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Old 08-09-2020, 10:11 PM   #1
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Default Greetings! Here to learn

My wife and I are looking at getting an RV over the next year or two so that we can travel extensively when we retire. I am leaning heavily toward a Class B due to its mobility. I'm just here to learn and so I may ask questions from time to time. Otherwise, I'll just be reading and learning from those of you who already are experiencing living/traveling in a Class B. One question that's at the top of my list is: Is there a Class B with strong lithium batteries and a dry bath?
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Old 08-09-2020, 10:50 PM   #2
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Hey,
Welcome to the Forums



watch videos by sales guys on youtube- WATCH how easily ( or not) they move around the cabin as they explain the features in various models
watch for "moving this to get to that" now imagine doing that in a rainstorm with another person there.

a side ways sleeper will have a shorter bed than a fore/aft.
I'm not a fan of mechanized sofa beds, which often need a tetris of cushions to make a bed. the mechanics are another thing to break and you may not have much storage available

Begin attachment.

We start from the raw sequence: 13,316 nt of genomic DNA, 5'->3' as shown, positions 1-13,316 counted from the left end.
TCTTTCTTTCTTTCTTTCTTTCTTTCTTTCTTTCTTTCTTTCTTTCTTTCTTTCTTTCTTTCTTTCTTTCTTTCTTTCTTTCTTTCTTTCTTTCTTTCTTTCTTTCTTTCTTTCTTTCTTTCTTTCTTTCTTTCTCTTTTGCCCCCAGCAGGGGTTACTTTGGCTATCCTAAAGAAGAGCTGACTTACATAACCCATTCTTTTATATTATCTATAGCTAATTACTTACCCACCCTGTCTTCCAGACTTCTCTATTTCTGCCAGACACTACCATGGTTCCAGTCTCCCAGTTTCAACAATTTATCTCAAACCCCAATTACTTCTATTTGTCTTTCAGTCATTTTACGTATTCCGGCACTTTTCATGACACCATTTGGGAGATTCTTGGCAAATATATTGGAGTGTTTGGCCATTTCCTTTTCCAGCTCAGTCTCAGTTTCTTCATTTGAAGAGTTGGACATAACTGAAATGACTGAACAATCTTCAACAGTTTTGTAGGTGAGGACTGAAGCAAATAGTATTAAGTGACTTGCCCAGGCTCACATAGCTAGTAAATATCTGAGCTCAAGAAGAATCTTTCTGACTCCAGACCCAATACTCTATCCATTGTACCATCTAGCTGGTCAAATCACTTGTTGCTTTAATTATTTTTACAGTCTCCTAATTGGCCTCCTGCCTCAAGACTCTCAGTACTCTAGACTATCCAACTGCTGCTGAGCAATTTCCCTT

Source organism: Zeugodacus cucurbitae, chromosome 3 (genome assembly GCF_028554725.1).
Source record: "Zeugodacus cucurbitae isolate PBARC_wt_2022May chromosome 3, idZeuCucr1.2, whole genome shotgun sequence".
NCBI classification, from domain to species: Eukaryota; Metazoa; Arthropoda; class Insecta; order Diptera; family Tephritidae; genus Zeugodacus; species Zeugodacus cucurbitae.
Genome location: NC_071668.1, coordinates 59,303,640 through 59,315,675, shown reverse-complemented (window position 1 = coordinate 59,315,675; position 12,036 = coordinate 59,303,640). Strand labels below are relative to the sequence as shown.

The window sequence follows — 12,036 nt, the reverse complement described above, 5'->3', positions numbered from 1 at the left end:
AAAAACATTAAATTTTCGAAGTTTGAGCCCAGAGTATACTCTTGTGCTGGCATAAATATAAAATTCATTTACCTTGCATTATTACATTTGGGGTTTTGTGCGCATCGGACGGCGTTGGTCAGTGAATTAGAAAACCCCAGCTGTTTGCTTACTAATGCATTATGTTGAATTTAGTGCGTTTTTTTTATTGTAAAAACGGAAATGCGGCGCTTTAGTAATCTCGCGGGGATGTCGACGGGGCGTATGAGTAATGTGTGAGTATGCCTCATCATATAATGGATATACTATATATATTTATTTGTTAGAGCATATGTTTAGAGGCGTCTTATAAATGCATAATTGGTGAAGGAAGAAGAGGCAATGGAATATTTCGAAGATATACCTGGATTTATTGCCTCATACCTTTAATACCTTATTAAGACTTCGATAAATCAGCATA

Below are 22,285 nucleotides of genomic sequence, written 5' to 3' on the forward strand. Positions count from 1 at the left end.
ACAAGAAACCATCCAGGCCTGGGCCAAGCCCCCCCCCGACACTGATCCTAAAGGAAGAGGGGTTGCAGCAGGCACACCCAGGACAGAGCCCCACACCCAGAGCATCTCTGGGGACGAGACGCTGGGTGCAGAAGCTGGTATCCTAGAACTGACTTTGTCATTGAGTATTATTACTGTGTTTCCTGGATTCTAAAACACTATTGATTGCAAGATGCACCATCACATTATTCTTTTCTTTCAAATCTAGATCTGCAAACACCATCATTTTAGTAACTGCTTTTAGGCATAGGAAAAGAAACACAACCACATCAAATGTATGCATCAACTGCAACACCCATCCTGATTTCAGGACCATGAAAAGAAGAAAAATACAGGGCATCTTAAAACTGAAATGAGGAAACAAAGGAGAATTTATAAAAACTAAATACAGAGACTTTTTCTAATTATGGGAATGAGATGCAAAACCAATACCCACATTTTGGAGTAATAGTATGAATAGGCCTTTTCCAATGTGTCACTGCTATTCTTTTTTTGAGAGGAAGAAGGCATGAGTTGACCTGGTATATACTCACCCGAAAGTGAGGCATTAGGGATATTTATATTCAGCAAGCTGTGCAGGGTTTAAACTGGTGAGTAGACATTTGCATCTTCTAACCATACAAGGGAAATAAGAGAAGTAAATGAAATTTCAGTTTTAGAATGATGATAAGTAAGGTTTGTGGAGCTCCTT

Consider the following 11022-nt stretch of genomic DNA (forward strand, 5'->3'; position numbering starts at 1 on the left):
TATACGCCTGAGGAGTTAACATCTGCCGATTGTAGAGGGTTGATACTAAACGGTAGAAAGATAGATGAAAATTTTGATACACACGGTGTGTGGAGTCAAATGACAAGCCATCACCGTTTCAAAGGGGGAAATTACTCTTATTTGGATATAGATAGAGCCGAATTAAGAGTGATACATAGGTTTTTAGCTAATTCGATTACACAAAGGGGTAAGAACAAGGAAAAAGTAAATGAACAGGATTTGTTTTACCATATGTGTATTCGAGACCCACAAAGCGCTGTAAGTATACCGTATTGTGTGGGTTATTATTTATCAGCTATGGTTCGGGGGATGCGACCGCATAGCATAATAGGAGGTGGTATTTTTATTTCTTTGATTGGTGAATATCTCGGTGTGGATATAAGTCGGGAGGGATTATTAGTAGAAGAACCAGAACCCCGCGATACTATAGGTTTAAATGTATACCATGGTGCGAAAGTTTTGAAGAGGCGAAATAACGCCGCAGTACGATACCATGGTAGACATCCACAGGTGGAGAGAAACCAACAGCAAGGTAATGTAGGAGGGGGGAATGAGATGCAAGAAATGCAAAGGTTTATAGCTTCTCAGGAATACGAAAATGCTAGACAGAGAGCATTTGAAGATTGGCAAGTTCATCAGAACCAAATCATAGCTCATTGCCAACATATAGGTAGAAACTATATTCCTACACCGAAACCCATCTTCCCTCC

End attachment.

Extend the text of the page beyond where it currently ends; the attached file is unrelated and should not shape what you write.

I have an older unit and use lead/acid deep cycle marine batteries. we don;t shower in our van ( vapor) we are either where we can use a shower ( campground) or in the middle of nowhere and use the outdoor shower- many B's have an outdoor wand for showering, cleaning fish or muddy boots ( dogs)

The B's big advantage is MPG ( solar panels reduce) , ease of driving and ease of parking. Other wise the cost is highest per sq foot of RV's


there is always a debate on gas vs diesel- if you work on your own stuff gas is likely easier. a diesel will require dealer service.
some makes have parts supply chains across the ocean
( I have a Chev which can be fixed by anyone, anywhere with parts from napa- it shares architecture with my pick up so I am familiar with layout and common fixes)


watch videos, go to an RV show and spend time in the space. the features which are important to you will sort themselves in order of priority



Mike
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Old 08-09-2020, 11:26 PM   #3